+----------------------------+
| This is my first procedure |
+----------------------------+
1 row in set (0.00 sec)

Query OK, 0 rows affected (0.00 sec)

As it can be seen, I first changed the delimiter back to semicolon to avoid the trouble of writing // to end the statement. Once changed, execute the call statement to execute the procedure. Since, the body just contains a comment, it is displayed as shown above. Let us now create a slightly complex procedure.

3. Creating a procedure to insert records

An insert procedure is used to insert a bunch of predefined entries on creation of a specific record. A perfect use case of it is to assign few default access rights to a user when the user is created. In order to do such an activity, we need a table to work upon. Create a table using the create statement as provided below:

CREATE TABLE `procedure_training`.`user_roles` (
  `id` INT NOT NULL,
  `rolename` VARCHAR(45) NULL,
  `userid` INT NULL,
  PRIMARY KEY (`id`));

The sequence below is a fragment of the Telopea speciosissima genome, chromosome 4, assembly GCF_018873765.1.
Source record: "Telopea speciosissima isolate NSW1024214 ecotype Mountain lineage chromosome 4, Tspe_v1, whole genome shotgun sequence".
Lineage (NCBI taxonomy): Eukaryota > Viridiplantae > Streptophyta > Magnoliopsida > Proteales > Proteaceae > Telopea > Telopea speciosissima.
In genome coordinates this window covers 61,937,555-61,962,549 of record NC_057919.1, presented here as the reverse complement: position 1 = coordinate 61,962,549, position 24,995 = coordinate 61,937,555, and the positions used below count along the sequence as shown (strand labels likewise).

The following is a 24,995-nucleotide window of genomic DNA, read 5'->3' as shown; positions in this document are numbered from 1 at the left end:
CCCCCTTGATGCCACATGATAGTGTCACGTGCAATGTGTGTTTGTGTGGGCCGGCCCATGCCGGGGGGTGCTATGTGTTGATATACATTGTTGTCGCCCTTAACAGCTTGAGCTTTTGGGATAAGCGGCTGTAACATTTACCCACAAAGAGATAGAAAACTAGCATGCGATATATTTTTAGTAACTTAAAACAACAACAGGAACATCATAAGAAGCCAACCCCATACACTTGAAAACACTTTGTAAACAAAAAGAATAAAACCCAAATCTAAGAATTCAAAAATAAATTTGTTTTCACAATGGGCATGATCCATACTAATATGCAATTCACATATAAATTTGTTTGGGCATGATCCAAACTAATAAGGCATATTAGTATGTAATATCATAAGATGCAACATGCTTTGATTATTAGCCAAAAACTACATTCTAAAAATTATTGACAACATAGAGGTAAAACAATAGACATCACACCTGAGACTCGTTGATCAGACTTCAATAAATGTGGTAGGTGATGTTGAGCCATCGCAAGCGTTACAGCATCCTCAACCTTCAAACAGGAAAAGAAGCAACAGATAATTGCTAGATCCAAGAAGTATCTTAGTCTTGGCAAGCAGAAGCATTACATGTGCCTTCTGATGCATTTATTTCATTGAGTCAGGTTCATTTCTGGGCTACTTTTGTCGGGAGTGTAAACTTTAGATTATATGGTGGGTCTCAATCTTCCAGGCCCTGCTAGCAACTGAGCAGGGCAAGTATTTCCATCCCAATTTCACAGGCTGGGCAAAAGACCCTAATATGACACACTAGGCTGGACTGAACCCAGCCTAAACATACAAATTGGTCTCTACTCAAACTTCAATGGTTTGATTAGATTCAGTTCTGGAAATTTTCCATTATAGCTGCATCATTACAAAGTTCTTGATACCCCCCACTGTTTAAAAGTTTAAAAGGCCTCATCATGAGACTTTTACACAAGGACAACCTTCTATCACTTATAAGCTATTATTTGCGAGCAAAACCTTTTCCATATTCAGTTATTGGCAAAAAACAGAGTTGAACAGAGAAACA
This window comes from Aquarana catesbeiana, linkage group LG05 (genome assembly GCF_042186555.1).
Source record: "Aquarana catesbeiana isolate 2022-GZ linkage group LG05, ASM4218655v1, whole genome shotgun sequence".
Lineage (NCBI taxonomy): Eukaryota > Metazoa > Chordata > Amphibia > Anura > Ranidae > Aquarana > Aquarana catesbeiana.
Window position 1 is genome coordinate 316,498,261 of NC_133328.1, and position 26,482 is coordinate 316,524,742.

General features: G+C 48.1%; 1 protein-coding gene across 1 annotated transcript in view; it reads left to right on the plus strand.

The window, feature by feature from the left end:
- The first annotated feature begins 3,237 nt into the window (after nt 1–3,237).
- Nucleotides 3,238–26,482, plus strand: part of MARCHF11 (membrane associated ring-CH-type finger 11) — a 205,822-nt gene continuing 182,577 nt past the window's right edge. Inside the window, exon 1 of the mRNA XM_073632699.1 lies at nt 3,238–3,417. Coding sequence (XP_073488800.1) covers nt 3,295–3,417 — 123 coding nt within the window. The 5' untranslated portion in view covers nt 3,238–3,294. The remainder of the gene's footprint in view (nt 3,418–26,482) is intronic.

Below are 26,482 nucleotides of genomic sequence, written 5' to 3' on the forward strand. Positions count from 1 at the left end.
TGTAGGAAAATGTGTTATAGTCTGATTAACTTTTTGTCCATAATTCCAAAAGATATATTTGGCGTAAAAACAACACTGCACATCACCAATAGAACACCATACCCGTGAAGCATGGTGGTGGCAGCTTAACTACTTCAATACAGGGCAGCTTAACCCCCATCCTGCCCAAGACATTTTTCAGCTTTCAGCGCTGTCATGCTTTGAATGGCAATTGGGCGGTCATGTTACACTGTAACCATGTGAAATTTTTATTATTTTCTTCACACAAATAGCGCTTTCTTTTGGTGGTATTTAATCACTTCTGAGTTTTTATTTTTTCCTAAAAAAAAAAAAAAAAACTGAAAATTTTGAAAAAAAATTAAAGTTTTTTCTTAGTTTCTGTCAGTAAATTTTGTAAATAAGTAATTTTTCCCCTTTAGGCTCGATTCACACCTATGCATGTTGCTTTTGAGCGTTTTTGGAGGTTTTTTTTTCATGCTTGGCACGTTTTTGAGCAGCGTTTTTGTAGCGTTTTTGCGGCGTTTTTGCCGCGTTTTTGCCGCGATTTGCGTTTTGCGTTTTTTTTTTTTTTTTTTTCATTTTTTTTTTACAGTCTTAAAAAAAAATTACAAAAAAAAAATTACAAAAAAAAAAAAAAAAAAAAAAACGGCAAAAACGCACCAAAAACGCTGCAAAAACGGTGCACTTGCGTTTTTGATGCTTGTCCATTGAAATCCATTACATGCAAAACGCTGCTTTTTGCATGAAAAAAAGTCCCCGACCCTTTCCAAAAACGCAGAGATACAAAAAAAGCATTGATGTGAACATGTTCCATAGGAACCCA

The next step is to create a procedure that insert a bunch of roles for userid value 1. This can be done using below procedure.

DELIMITER //
 CREATE PROCEDURE insertdefaultroles()
   BEGIN
   insert into user_roles values (1, 'admin',1), (2, 'employee',1),(3,'learner',1);
   END //
 DELIMITER ;

The above procedure inserts 3 records in the table when executed. The output of the same has been shown below.

mysql> call insertdefaultroles();

Query OK, 3 rows affected (0.14 sec)

mysql> select * from user_roles;
+----+----------+--------+
| id | rolename | userid |
+----+----------+--------+
|  1 | admin    |      1 |
|  2 | employee |      1 |
|  3 | learner  |      1 |
+----+----------+--------+
3 rows in set (0.01 sec)